We like to fix blame in situations such as these so lets try to blame. Who was to blame for not having a contingency plan? Who was to blame for not providing proper screening? Who was to blame for not finding the enemy and immobilizing him? Who was to blame for not preventing the enemy from concentrating?
       I would assume that these questions were answered sometime during the first day at Gettysburg. Compare these questions with what questions come to mind on the first day of Second Manassas, or Chancellorsville.
       A battle is a dramatic action which has its beginning, its middle, and its end. The battle order of the opposing armies and their preliminary maneuvers until they come to grips form the exposition. We have already covered the questions that need answers in regard to the exposition.
       The counter maneuvers of the army which has been attacked constitute the dramatic complication. They lead in turn to new measures and bring about the crisis, and from this results the outcome or denouement. Lets analyze these components.

1. At the beginning of a campaign, much thought should be given to whether an offensive or defensive strategy is to be adopted. However, once the offensive has started it must be sustained to the last extremity, for retreats are always disastrous. They cost more lives and material than the bloodiest battles, with this additional difference, that in a battle the enemy loses approximately as much as you, while in a retreat you lose and he does not. (It would appear that Lee's army was invading with two thoughts in mind: 1. Maneuvering to good ground and invite the Army of the Potomac to attack them on ground of their own choosing. This is a basic principle of warfare as illustrated by the principles of maneuver. 2. Once the action is commenced there can be no turning back because retreats prove to be more disastrous than actual combat as illustrated in this component. Obviously there are other thoughts on this and you, the reader can bring these to the forefront).

2. The army must feed themselves on war at the expense of the enemy territory. (One of the oldest axioms of war. Make your enemy supply your army).

3. It should not be believed that a march of three or four days in the wrong direction can be corrected by a counter march. As a rule, this is to make two mistakes instead of one. (When the prime elements/principles of maneuver as listed above were not adhered to, how does this component work)?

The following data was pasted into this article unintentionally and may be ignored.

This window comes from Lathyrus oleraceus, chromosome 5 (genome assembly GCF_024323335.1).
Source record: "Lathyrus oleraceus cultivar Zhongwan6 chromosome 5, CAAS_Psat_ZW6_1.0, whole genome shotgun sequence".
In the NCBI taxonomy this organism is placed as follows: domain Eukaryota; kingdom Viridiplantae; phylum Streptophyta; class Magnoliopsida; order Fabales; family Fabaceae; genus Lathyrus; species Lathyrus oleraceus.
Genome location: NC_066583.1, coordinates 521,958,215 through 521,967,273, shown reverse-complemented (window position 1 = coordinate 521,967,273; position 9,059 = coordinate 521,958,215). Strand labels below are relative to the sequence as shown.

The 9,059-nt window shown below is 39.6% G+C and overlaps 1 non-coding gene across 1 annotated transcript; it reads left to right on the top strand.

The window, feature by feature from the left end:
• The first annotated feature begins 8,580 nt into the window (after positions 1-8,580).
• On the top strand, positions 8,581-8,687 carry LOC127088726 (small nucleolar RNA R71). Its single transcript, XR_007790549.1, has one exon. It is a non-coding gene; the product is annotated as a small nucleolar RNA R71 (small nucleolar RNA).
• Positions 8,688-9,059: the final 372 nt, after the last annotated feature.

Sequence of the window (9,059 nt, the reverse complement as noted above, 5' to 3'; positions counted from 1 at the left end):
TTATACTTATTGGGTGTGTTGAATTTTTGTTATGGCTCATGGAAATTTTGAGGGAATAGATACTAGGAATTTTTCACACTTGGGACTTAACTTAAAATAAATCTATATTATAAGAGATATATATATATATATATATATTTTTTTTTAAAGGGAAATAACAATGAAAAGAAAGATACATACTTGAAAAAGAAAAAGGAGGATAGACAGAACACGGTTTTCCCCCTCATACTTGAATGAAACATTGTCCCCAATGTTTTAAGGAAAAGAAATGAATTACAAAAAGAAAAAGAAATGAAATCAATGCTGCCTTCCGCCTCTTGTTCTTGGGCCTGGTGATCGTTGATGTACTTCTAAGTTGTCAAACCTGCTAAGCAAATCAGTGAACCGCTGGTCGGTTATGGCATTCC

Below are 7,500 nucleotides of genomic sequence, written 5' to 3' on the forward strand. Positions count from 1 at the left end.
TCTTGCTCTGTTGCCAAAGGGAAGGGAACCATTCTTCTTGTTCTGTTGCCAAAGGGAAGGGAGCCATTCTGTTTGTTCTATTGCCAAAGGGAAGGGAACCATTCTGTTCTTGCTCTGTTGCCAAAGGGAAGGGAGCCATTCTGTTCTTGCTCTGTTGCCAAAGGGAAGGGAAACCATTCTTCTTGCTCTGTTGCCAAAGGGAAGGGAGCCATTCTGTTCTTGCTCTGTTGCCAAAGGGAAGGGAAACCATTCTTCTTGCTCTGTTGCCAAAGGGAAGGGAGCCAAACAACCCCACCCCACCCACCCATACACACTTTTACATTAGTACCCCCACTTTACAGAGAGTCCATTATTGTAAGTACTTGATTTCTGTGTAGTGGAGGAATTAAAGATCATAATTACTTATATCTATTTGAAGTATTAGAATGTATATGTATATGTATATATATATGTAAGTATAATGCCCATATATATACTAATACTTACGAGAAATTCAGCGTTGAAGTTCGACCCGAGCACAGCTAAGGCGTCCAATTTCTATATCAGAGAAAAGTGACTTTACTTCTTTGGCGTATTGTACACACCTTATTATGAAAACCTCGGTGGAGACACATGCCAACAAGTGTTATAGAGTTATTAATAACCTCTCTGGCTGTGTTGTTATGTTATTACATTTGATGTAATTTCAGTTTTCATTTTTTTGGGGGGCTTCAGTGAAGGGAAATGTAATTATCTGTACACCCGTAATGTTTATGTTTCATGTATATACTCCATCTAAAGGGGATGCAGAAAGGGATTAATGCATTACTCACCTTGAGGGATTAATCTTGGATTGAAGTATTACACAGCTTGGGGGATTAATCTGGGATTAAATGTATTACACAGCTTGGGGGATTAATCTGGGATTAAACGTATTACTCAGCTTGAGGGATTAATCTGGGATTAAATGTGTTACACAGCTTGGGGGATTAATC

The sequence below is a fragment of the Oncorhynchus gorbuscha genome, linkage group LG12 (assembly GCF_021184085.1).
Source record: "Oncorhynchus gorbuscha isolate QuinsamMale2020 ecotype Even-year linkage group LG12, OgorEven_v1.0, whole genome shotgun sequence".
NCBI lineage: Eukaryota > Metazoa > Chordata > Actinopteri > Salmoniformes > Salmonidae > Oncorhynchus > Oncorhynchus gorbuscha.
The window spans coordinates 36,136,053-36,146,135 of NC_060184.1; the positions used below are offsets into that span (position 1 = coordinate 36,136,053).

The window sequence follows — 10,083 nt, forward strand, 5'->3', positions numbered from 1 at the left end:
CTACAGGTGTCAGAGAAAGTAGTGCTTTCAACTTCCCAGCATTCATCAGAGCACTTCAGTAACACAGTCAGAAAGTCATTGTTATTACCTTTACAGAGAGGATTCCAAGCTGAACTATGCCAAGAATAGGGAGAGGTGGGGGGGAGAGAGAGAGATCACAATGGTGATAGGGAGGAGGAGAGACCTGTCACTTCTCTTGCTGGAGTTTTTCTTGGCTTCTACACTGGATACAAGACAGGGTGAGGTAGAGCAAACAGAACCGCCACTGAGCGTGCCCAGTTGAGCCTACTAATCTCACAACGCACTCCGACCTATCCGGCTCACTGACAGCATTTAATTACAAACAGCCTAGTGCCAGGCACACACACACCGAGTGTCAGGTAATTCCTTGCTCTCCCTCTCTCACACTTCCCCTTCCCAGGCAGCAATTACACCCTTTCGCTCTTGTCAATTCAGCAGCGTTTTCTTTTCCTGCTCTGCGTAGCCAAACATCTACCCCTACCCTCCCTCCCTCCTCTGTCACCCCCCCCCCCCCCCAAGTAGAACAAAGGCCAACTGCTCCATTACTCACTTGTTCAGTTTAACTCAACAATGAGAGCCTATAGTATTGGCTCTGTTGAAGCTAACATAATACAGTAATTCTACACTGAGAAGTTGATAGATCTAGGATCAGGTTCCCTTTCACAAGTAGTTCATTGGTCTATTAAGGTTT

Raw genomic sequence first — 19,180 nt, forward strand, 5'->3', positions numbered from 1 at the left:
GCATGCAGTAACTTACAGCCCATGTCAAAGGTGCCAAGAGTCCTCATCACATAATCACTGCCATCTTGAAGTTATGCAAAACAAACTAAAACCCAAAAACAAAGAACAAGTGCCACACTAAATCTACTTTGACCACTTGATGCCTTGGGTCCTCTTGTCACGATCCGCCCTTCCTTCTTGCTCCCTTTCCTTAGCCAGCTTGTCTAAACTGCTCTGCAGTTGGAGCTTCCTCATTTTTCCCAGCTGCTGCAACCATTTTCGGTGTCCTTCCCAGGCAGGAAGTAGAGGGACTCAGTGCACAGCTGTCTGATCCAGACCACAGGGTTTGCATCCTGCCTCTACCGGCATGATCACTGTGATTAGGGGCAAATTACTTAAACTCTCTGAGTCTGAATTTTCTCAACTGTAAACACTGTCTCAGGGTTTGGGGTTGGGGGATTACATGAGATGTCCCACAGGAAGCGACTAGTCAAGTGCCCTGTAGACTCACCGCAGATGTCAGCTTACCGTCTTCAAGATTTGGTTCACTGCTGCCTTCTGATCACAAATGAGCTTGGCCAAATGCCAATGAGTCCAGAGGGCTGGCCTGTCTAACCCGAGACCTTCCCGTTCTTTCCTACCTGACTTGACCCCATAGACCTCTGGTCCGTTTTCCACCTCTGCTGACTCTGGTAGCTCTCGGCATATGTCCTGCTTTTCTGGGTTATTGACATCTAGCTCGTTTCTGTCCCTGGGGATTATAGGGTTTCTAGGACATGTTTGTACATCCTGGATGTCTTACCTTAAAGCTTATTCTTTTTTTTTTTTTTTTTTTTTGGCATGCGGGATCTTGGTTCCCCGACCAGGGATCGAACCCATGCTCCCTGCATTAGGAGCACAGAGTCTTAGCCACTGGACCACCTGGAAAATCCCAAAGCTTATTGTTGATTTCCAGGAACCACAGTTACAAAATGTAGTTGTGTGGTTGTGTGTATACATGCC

4. The art of war consists, with a numerically inferior army, in always having larger forces than the enemy at the point which is to be attacked or defended. (When the prime elements/principles of maneuver as listed above are not adhered to, how does a commander know how to invoke this all important component? This may be the most important component of waging a successful battle. However, in order to employ it, the maneuvering elements/principles must be complied with).

5. Military science consists in first calculating all the possibilities accurately and then in making an almost mathematically exact allowance for accident. It is on this point that one must make no mistake; a decimal more or less may alter everything. Now, this apportioning of knowledge and accident can take place only in the head of a genius, for without it there can be no creation-and surely the greatest improvisation of the human mind is that which gives existence to the nonexistent. Accidents thus always remains a mystery to mediocre minds and becomes reality for superior men. (When maneuvering men, whether it is on the football field or in great battles, leaders must understand that accidents will happen. Slow responses to orders happen invariably. Jackson was slow at Seven Days. He was slow at Second Manassas. Did it mean he was a poor commander? Longstreet was slow at Gettysburg? Does that mean he was a poor commander? Ewell did not take the hills over looking Gettysburg? Did he know how strong of an enemy force faced him? Did he understand the nature of the position? Who should have provided this information? Was Lee a better general for issuing an order to attack against the center of the Federal Line at Gettysburg on the third day when he didn't know what numbers faced him there? What contingencies were made at the Army of Northern Virginia Headquarters to provide for accidents in the elements/principles of maneuver?)